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Subject: Re: MTD(F) results

Author: Dann Corbit

Date: 13:52:50 12/17/03

Go up one level in this thread

On December 17, 2003 at 16:37:15, Dann Corbit wrote:

>On December 17, 2003 at 05:38:52, Tord Romstad wrote:
>>On December 16, 2003 at 21:22:56, Anthony Cozzie wrote:
>>>Recently I experimented with adding MTD(F) into Zappa.  It has been an
>>>interesting experiment, but I am going back to PVS().
>>>I thought that since Zappa has a [UL,LL] paired transposition table and an
>>>evaluation granularity of only 1/100 of a pawn,
>>I use 1/64 of a pawn in Gothmog.  In the new engine I am writing, the
>>granularity will be configurable by the user, with possible values between
>>1/8 and 1/512 of a pawn.
>Here's an idea:
>Start searching with a granularity of (a-b)/k,
>and for every iteration change the granularity to the new value.
>The values a and b are the start and end of the search interval being searched
>and k is some integer constant used to tune the program (e.g. 8).

The idea works even better with MTD(bi) [A.K.A. the C* algorithm]

Best-First Fixed-Depth Minimax Algorithms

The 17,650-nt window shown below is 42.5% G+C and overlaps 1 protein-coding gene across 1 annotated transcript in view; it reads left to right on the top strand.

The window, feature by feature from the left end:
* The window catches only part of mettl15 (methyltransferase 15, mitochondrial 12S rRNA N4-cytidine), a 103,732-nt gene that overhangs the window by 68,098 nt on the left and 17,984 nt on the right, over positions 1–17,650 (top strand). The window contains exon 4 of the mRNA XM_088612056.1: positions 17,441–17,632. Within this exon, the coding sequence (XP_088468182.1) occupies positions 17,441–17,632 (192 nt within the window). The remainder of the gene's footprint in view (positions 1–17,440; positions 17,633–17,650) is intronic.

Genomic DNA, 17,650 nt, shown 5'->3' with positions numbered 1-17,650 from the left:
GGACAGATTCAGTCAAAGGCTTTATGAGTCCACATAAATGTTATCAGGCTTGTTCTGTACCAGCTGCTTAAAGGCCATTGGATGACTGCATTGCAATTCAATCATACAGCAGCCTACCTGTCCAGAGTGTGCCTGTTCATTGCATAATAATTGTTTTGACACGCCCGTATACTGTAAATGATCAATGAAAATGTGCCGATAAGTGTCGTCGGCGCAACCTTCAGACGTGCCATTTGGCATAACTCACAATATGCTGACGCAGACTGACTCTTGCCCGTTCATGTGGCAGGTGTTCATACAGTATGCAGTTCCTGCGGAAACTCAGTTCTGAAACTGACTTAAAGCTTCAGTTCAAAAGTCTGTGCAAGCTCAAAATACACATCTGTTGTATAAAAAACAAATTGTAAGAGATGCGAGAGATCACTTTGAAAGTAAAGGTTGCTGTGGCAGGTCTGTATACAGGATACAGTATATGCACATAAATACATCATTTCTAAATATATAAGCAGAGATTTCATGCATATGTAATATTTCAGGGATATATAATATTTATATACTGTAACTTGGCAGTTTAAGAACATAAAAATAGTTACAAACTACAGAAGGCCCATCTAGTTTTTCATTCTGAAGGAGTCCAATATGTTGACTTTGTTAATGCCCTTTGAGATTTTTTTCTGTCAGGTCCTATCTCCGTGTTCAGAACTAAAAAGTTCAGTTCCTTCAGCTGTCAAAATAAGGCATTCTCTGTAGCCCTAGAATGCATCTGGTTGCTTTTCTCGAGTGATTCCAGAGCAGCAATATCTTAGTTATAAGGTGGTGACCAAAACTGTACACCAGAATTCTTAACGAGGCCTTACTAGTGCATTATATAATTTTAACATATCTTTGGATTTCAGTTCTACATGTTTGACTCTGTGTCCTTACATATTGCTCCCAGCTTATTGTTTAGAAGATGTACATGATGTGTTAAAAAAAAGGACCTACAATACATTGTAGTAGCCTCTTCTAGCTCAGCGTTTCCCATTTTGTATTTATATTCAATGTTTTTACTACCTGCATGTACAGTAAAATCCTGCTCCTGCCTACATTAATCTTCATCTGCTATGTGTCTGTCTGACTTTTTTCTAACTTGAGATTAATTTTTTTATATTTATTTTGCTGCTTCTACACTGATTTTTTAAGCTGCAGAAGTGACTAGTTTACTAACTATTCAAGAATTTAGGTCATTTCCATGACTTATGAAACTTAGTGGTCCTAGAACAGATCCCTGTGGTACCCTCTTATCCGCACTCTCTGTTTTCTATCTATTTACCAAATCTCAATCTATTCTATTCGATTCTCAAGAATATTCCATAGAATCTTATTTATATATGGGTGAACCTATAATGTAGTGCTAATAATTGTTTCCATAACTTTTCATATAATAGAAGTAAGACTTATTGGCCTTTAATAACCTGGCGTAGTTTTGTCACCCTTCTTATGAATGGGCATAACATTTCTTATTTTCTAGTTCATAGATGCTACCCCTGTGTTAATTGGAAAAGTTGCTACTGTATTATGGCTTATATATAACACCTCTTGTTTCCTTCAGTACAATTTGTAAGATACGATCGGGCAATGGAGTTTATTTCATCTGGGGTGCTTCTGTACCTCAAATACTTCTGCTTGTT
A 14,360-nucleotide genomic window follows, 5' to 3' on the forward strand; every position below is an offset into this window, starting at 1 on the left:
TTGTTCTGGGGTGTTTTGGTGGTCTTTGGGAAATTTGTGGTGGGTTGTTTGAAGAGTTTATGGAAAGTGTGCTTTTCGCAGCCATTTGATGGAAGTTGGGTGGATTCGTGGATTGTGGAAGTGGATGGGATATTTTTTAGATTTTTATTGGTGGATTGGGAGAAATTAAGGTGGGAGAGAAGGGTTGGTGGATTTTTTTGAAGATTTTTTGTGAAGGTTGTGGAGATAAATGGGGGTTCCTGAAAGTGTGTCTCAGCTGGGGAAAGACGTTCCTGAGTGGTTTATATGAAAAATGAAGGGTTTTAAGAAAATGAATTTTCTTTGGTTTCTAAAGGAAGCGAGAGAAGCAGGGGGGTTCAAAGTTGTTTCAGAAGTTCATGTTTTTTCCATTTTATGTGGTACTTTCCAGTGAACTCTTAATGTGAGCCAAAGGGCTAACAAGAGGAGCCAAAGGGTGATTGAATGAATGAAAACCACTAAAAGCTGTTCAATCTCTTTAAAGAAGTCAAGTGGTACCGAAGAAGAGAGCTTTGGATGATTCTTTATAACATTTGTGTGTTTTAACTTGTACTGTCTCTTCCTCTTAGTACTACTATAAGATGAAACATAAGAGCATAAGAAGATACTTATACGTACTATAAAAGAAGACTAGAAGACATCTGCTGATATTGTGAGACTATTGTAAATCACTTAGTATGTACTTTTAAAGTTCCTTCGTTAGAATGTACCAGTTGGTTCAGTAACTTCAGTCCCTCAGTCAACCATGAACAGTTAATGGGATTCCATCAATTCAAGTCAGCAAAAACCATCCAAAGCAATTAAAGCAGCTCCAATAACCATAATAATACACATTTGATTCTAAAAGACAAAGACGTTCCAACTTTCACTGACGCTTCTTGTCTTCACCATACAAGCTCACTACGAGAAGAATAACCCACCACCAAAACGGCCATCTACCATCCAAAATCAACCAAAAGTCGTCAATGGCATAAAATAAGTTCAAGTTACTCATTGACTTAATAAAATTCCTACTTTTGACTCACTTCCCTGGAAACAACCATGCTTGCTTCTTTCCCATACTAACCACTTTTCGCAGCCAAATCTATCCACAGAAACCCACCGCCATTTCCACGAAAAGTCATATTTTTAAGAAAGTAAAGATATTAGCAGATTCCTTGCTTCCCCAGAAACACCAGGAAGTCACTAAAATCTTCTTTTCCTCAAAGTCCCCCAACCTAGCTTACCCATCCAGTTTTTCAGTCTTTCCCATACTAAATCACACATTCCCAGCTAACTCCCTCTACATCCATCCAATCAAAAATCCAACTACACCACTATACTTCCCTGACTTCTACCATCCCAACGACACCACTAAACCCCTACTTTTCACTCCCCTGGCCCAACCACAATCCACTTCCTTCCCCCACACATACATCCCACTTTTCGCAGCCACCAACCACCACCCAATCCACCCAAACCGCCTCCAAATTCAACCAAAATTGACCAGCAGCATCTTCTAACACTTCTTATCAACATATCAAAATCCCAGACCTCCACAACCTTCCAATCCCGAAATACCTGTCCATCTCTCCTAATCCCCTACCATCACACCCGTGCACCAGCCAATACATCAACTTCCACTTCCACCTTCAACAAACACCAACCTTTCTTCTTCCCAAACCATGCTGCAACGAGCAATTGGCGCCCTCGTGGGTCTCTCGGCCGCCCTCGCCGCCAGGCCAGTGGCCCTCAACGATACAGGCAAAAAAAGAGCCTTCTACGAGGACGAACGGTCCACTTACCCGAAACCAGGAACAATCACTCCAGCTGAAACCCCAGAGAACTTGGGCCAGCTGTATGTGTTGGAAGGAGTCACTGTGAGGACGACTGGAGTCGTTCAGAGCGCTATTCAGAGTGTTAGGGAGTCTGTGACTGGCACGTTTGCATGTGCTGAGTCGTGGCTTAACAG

Aske Plaat, Erasmus University,
Jonathan Schaeffer, University of Alberta,
Wim Pijls, Erasmus University,
Arie de Bruin, Erasmus University,

"Since MT can be used to search from above (SSS*) as well as from below
(DUAL*), an obvious try is to bisect the interval and start in the middle. Since
each pass produces an upper or lower bound, we can take some pivot value
in between as the next center for our search. This algorithm, called MTD(bi)
for short, bisects the range of interest, reducing the number of MT calls. To
reduce big swings in the pivot value, some kind of aspiration searching may be
beneficial in many application domains [47].
Coplan introduced an equivalent algorithm which he named C* [9]. He does
not state the link with best-first SSS*-like behavior, but does prove that C*
dominates Alpha-Beta in the number of leaf nodes evaluated, provided there is
enough storage. (This idea has also been discussed in [1, 52].)"

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